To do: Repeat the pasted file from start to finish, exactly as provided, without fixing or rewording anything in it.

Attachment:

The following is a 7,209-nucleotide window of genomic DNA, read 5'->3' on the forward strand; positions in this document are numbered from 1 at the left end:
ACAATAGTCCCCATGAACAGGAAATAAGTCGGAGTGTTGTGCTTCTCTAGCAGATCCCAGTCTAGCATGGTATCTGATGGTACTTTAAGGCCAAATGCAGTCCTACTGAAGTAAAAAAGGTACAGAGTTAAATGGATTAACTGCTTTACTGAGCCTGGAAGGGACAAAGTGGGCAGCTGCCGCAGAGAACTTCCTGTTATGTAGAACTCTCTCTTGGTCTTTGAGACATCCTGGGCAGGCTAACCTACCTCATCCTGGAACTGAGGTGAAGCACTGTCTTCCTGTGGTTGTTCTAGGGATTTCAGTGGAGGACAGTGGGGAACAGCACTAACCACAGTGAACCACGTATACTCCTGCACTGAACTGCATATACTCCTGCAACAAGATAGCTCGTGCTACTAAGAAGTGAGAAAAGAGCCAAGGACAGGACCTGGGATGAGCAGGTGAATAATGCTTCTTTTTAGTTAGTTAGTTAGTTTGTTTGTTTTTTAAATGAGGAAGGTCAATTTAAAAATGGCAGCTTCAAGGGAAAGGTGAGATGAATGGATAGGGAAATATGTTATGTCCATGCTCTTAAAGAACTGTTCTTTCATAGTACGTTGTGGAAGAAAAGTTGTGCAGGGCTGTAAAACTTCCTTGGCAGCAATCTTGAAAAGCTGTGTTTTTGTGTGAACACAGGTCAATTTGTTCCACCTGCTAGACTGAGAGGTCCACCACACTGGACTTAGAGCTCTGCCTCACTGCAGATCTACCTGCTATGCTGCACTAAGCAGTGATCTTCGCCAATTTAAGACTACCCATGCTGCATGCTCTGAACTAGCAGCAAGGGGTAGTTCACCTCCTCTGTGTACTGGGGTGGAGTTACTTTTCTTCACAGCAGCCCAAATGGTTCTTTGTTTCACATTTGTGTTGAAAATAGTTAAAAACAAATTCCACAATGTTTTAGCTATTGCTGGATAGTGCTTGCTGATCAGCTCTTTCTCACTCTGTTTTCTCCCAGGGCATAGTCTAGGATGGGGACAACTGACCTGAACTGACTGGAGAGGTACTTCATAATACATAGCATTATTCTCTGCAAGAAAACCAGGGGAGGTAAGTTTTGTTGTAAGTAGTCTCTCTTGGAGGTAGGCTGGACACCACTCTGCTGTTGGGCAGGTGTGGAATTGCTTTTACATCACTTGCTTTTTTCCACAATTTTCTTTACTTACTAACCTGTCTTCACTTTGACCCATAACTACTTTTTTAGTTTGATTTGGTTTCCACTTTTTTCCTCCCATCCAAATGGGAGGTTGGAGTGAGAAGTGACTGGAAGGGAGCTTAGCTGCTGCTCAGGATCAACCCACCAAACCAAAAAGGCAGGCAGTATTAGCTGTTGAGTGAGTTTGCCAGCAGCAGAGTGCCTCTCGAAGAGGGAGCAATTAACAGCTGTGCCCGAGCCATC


The following is a 7,209-nucleotide window of genomic DNA, read 5'->3' on the forward strand; positions in this document are numbered from 1 at the left end:
ACAATAGTCCCCATGAACAGGAAATAAGTCGGAGTGTTGTGCTTCTCTAGCAGATCCCAGTCTAGCATGGTATCTGATGGTACTTTAAGGCCAAATGCAGTCCTACTGAAGTAAAAAAGGTACAGAGTTAAATGGATTAACTGCTTTACTGAGCCTGGAAGGGACAAAGTGGGCAGCTGCCGCAGAGAACTTCCTGTTATGTAGAACTCTCTCTTGGTCTTTGAGACATCCTGGGCAGGCTAACCTACCTCATCCTGGAACTGAGGTGAAGCACTGTCTTCCTGTGGTTGTTCTAGGGATTTCAGTGGAGGACAGTGGGGAACAGCACTAACCACAGTGAACCACGTATACTCCTGCACTGAACTGCATATACTCCTGCAACAAGATAGCTCGTGCTACTAAGAAGTGAGAAAAGAGCCAAGGACAGGACCTGGGATGAGCAGGTGAATAATGCTTCTTTTTAGTTAGTTAGTTAGTTTGTTTGTTTTTTAAATGAGGAAGGTCAATTTAAAAATGGCAGCTTCAAGGGAAAGGTGAGATGAATGGATAGGGAAATATGTTATGTCCATGCTCTTAAAGAACTGTTCTTTCATAGTACGTTGTGGAAGAAAAGTTGTGCAGGGCTGTAAAACTTCCTTGGCAGCAATCTTGAAAAGCTGTGTTTTTGTGTGAACACAGGTCAATTTGTTCCACCTGCTAGACTGAGAGGTCCACCACACTGGACTTAGAGCTCTGCCTCACTGCAGATCTACCTGCTATGCTGCACTAAGCAGTGATCTTCGCCAATTTAAGACTACCCATGCTGCATGCTCTGAACTAGCAGCAAGGGGTAGTTCACCTCCTCTGTGTACTGGGGTGGAGTTACTTTTCTTCACAGCAGCCCAAATGGTTCTTTGTTTCACATTTGTGTTGAAAATAGTTAAAAACAAATTCCACAATGTTTTAGCTATTGCTGGATAGTGCTTGCTGATCAGCTCTTTCTCACTCTGTTTTCTCCCAGGGCATAGTCTAGGATGGGGACAACTGACCTGAACTGACTGGAGAGGTACTTCATAATACATAGCATTATTCTCTGCAAGAAAACCAGGGGAGGTAAGTTTTGTTGTAAGTAGTCTCTCTTGGAGGTAGGCTGGACACCACTCTGCTGTTGGGCAGGTGTGGAATTGCTTTTACATCACTTGCTTTTTTCCACAATTTTCTTTACTTACTAACCTGTCTTCACTTTGACCCATAACTACTTTTTTAGTTTGATTTGGTTTCCACTTTTTTCCTCCCATCCAAATGGGAGGTTGGAGTGAGAAGTGACTGGAAGGGAGCTTAGCTGCTGCTCAGGATCAACCCACCAAACCAAAAAGGCAGGCAGTATTAGCTGTTGAGTGAGTTTGCCAGCAGCAGAGTGCCTCTCGAAGAGGGAGCAATTAACAGCTGTGCCCGAGCCATC